Saturday, February 12, 2011

I am probably the odd man (women) out on this, but though I liked some of the new True Grit movie, as a whole I didn't like it, exactly why I can't quite put my finger on...

Perhaps it is because the 1969 version with John Wayne, Glen Campbell , Robert Duvall and Kim Darby as the short haired , fiesty Mattie Ross, is so ingrained in my consciousness, I found it hard to, well, watch Jeff Bridges try to be John Wayne. I think maybe the old 1969 version is also ingrained in his consciousness. His constant squinting, nervous ticks and growly voice was just a little bit too much for me and well he...wasn't John Wayne.

I have often asked the question on this blog- "Is anything sacred in Hollywood? Is there anything that they will just leave alone, but apparently not- when the well runs dry, when they seem to be out of new ideas, which it seems to be the case in Tinseltown, lately- I haven't post much on this blog the last couple of months because frankly there hasn't been really anything interesting to post! My hope is that spring and summer will bring some better movies then the winter has. But I digress- I think if there is a movie that should of been left alone, for sheer nostalgia, it would True Grit.

It is an odd thing when a movie version of a novel, in this case written by Charles Portis, back in 1968, first as a serial story in the Saturday Evening Post is less known in the American conscious then the movie adaptation. Because for me, not only will Rooster Cogburn always be John Wayne, LaBoeuf is Glen Campbell not Matt Damon and I like Matt Damon, but I didn't like him in this role- yes the guy can adapt himself to about any role, transforming his whole body image, but I just didn't like him I guess as a "Dandy" Texas Ranger.

Plus, in the 1969 True Grit, LeBoeuf dies, hit in the head, he is just able to help pull the snake bit Mattie and Rooster from the pit, but then falls off his horse dead, somehow in my book adding a bit more tension to the end of a tension building story- "I'll send a horse back for you," just really didn't help hold the tension.

Plus I don't think John Wayne would have raced pass a perfectly good horse standing where the shoot out had happened in the valley below- seems like in the true West, you never race past a perfectly good horse just standing there, you lead it along with you.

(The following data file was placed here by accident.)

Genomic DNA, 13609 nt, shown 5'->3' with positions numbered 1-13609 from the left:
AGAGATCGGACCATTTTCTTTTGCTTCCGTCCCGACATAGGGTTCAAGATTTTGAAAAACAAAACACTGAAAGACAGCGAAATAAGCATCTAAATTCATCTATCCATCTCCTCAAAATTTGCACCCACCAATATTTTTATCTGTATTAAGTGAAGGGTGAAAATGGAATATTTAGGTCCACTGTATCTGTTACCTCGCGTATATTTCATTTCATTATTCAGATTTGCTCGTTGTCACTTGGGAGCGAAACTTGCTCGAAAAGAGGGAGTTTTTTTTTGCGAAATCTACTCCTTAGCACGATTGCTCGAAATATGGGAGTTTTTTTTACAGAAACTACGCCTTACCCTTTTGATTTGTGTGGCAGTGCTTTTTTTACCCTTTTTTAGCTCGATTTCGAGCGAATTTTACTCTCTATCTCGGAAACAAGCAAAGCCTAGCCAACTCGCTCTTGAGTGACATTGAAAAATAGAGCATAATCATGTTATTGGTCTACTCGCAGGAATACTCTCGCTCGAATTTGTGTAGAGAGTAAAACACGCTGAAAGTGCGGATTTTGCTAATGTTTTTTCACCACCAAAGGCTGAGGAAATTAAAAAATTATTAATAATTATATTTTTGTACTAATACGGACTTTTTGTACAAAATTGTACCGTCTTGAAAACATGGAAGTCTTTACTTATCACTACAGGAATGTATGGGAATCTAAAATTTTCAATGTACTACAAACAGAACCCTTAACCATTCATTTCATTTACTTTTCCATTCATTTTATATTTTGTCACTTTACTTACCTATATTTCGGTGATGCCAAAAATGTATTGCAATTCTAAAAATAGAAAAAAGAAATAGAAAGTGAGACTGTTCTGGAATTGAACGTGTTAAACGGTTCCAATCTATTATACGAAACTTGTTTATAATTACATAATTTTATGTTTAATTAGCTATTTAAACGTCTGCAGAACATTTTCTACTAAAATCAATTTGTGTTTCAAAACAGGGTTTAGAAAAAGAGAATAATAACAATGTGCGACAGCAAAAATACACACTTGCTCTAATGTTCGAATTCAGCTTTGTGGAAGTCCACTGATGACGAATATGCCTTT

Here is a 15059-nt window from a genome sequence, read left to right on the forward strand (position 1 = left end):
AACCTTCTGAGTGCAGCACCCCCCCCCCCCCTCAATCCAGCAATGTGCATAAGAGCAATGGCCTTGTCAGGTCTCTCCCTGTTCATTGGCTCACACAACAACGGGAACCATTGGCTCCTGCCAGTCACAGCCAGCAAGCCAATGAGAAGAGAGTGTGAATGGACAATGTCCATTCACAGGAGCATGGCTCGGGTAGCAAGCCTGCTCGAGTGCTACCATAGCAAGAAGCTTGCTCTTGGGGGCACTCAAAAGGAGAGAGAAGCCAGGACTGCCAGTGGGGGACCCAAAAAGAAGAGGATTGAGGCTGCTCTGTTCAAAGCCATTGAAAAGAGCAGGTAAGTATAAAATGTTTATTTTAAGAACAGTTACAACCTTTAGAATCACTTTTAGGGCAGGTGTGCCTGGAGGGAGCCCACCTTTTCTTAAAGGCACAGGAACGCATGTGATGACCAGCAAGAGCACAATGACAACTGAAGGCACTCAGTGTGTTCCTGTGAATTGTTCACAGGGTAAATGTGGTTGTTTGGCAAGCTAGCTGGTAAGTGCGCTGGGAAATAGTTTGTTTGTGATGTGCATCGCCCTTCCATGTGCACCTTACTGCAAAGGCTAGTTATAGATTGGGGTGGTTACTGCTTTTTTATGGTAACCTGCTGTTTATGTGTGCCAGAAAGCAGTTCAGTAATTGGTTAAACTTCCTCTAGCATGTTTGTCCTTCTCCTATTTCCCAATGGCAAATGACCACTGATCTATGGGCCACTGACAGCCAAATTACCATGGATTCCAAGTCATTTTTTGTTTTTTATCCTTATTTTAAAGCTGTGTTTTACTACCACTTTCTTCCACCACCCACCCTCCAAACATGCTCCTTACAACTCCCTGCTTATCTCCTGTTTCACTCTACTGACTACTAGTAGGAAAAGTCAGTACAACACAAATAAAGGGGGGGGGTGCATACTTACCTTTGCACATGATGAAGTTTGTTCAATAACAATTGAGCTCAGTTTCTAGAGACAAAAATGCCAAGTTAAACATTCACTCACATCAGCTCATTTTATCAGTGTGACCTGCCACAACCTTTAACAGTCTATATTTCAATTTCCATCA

Which brings up a gripe I have had with the few Westerns that have been made of late, like 3:10 to Yuma with Russell Crowe and Christian Bale. Rule on of writing fiction is that you have to stick to the rules of the Universe you have created.

Bullet actually kill people or render them incapacitated. Bullets make you bleed and are painful. One does not jump up from being shot and ride a horse, run like they ain't wounded and fight the bad guy with no visible effects.

When Mattie goes down to the stream to get water, with a very large thick wooden bucket that my husband said must of been high tech collapsible, so it could fit into their very small saddle bags, and she runs into Tom Chaney, played by Josh Brolin, shoots him at close range with a big pistol and well, he hardly have any effect from it, other than a lot of whining.

And what is with the pit, a pit filled with snakes isn't exciting enough there has to be a skeleton with hidden snakes in it - gosh I think just a deep pit with the sounds of rattles coming from the darkness is scary enough, the whole skeleton seemed contrived and unnecessary.

Again I think I am the odd one out, not putting this movie up there and wishing after the older version. Perhaps if John Wayne had this script..... no.... that would not work either. Usually we can't go back and shouldn't, though right now Hollywood doesn't seem to be able to go forward and find some more movies that forty plus years later will twist with our consciousness like True Grit has.

One thing that is certain is we will be seening more of the very talented Haliee Steinfeld

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